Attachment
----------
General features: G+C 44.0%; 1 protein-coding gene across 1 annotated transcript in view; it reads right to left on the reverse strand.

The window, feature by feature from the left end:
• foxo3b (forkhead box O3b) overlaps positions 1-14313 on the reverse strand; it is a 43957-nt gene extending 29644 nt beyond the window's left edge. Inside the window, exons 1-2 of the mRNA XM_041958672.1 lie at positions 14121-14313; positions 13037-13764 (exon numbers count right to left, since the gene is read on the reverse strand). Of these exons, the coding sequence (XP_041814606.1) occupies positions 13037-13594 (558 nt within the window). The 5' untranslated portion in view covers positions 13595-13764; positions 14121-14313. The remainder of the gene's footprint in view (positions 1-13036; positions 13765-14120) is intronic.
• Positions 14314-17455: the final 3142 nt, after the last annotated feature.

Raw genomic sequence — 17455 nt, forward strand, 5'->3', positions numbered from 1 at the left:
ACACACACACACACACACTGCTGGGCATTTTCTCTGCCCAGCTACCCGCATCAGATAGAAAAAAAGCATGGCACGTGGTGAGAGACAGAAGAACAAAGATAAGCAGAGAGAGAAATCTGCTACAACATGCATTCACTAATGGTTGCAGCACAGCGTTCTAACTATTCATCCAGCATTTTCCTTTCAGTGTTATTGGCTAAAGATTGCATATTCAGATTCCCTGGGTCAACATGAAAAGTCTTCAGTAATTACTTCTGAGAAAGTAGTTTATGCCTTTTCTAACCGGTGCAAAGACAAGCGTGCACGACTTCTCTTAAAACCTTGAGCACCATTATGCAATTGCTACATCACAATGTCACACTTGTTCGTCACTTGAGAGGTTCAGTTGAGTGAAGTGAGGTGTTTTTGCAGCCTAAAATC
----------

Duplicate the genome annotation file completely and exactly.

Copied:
General features: G+C 44.0%; 1 protein-coding gene across 1 annotated transcript in view; it reads right to left on the reverse strand.

The window, feature by feature from the left end:
• foxo3b (forkhead box O3b) overlaps positions 1-14313 on the reverse strand; it is a 43957-nt gene extending 29644 nt beyond the window's left edge. Inside the window, exons 1-2 of the mRNA XM_041958672.1 lie at positions 14121-14313; positions 13037-13764 (exon numbers count right to left, since the gene is read on the reverse strand). Of these exons, the coding sequence (XP_041814606.1) occupies positions 13037-13594 (558 nt within the window). The 5' untranslated portion in view covers positions 13595-13764; positions 14121-14313. The remainder of the gene's footprint in view (positions 1-13036; positions 13765-14120) is intronic.
• Positions 14314-17455: the final 3142 nt, after the last annotated feature.

Raw genomic sequence — 17455 nt, forward strand, 5'->3', positions numbered from 1 at the left:
ACACACACACACACACACTGCTGGGCATTTTCTCTGCCCAGCTACCCGCATCAGATAGAAAAAAAGCATGGCACGTGGTGAGAGACAGAAGAACAAAGATAAGCAGAGAGAGAAATCTGCTACAACATGCATTCACTAATGGTTGCAGCACAGCGTTCTAACTATTCATCCAGCATTTTCCTTTCAGTGTTATTGGCTAAAGATTGCATATTCAGATTCCCTGGGTCAACATGAAAAGTCTTCAGTAATTACTTCTGAGAAAGTAGTTTATGCCTTTTCTAACCGGTGCAAAGACAAGCGTGCACGACTTCTCTTAAAACCTTGAGCACCATTATGCAATTGCTACATCACAATGTCACACTTGTTCGTCACTTGAGAGGTTCAGTTGAGTGAAGTGAGGTGTTTTTGCAGCCTAAAATC